Recycled Rubber Flooring - Why and How
Recycled Rubber Flooring - Information About Recycled Rubber Flooring
Related Product: Rubber Flooring Rolls All Sizes and Colors
Recycled Rubber: Why should we recycle and what is the process?
At Greatmats, many of our rubber flooring products are made directly from the rubber reclaimed from automobile tires. Rubber recovery can be a difficult process but there are many reasons that we feel rubber should be reclaimed or recovered for use in rubber floors as well as a number of other products. Since the vast majority of rubber exists in the form of tires for vehicles, the recycling process tends to focus on those. First, a quick list of reasons why recycling rubber is a good idea:
- It is far less expensive than natural or synthetic rubber. Often, it costs less than half as much to recycle rubber than to produce virgin rubber.
- Some properties of recovered rubber are actually better for some applications than virgin rubber. This is one reason you will often find rubber rolls and rubber floor tiles made of reclaimed rubber.
- Making reclaimed or recycled rubber uses less energy than is required to make virgin rubber.
- It is an excellent way to get rid of used rubber products which can be difficult. Rubber rolls from these products can be used in a number of different applications.
- Many useful products, including rubber flooring and various rolls of rubber are manufactured by using materials from rubber tires and other recycled rubber products.
- Tires provide substantial amounts of power in incineration. Some cement factories in Australia, for example, use used tires as a fuel source.
Yet, even with all the advantages that come with recycling rubber, a vast number of used tires are being wasted around the world. In some countries, an enormous amount of used rubber is buried in landfills when it could easily be reclamated for use in products such as rubber rolls or rubber floor tiles. Perhaps surprisingly, many of the more responsible countries in terms of rubber recycling are developing nations. In Pakistan, for example, tires are collected and cut into pieces. The beads are removed and the rubber is burned to expose the steel. The treads and sidewall are pulled apart with the treads then cut into strips. These strips are used to cover the wheels of donkey carts and the sidewalls are used for items such as shoe soles and slippers.
Damaged tires are repaired in more cases than not. Tubes can be patched and tires can be given new life. One process that is frequently used in developing countries is called re-grooving or retreading. This process is used more frequently in places where regulations are less stringent and the standards are not as high. (Speed limits are also set lower so the dangers of using re-grooved tires is decreased.) The use of retread tires saves energy. Where a new tire needs 23L of crude oil for raw materials and 9L for process energy, re-grooving tires only requires 7L and 2L respectively. While passenger vehicles can usually only be retreaded once, truck and bus tires can often be retreaded up to six times. The process is fairly simple. The remaining tread of a tire is removed and turned into tire crumb. A new tread is then vulcanized (see our content page on Vulcanization) onto the remaining shell of the tire.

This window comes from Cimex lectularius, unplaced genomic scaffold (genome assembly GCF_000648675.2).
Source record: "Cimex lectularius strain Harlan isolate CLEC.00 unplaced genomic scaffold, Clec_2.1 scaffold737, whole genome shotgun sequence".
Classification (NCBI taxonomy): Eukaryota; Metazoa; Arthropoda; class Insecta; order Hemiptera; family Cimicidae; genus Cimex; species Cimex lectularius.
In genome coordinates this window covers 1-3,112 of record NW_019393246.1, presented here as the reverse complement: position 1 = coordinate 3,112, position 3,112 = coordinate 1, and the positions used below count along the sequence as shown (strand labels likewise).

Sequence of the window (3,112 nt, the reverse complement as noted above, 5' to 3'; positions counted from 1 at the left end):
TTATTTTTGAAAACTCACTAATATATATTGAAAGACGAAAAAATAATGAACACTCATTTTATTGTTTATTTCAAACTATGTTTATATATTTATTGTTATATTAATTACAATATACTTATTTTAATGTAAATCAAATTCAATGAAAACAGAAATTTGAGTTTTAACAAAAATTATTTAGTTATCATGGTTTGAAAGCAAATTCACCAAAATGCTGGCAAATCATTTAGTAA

Of course, using old tires whole is another cost effective and environmentally friendly option for recycling. Tires can be used as tree guards, for erosion control, used in artificial reefs, fences, or as garden decorations. In some countries, wells are lined with old tires. Docks are lined with tires to act as ''bumpers'' or shock absorbers.
Another way rubber tires are recycled is by reducing them to their granular form and reprocessing the rubber from there. This is a costly process and requires a manufacturer willing to purchase the granules. Crumb rubber from retreading can be used in this way because it is a high quality rubber. Rubber manufactured by this process is often used in lower grade products like floor mats for cars, shoe soles, or as asphalt in road construction.
Still another way to salvage rubber is done in the chemical and thermal process. This type of recycling requires higher tech, more sophisticated equipment. With this process, the waste rubber is treated with chemicals and then processed mechanically. This can be done in a number of different ways:
- Acid reclamation - uses hot sulfuric acid to destroy the fabric of the tire
It also uses a heat treatment to make the scrap rubber more ''plastic''. This allows its use as a filler with batches of crude rubber. This process also results in that strong ''rubber smell'' associated with some products. It is critical when choosing a rubber product (such as rubber flooring for a room you'll be spending time in) that you consider the odor before buying it.
- Alkali recovery - Reclaimed rubber, treated by heating with alkali for 12 to 30 hours, can be used as a mix with crude rubber to lower the price of the finished article. The amounts of reclaimed rubber that are used depend on the quality of the article to be manufactured.
- Pyrolysis - This involves heating the tire waste in a vacuum with no oxygen which causes decomposition into gases and constituent parts. It is a technology which is still relatively new to the tire-reprocessing field.
The least desirable destination for tires is landfill. The landfill disposal of tires, if properly managed, is not necessarily an environmental problem. However, concerns about conserving resources and energy have brought about an increasing opposition to landfilling. Also, public sanitation and municipal waste management is often ineffective in developing countries and scrap tires are often found littering the streets which can have negative consequences for the environment.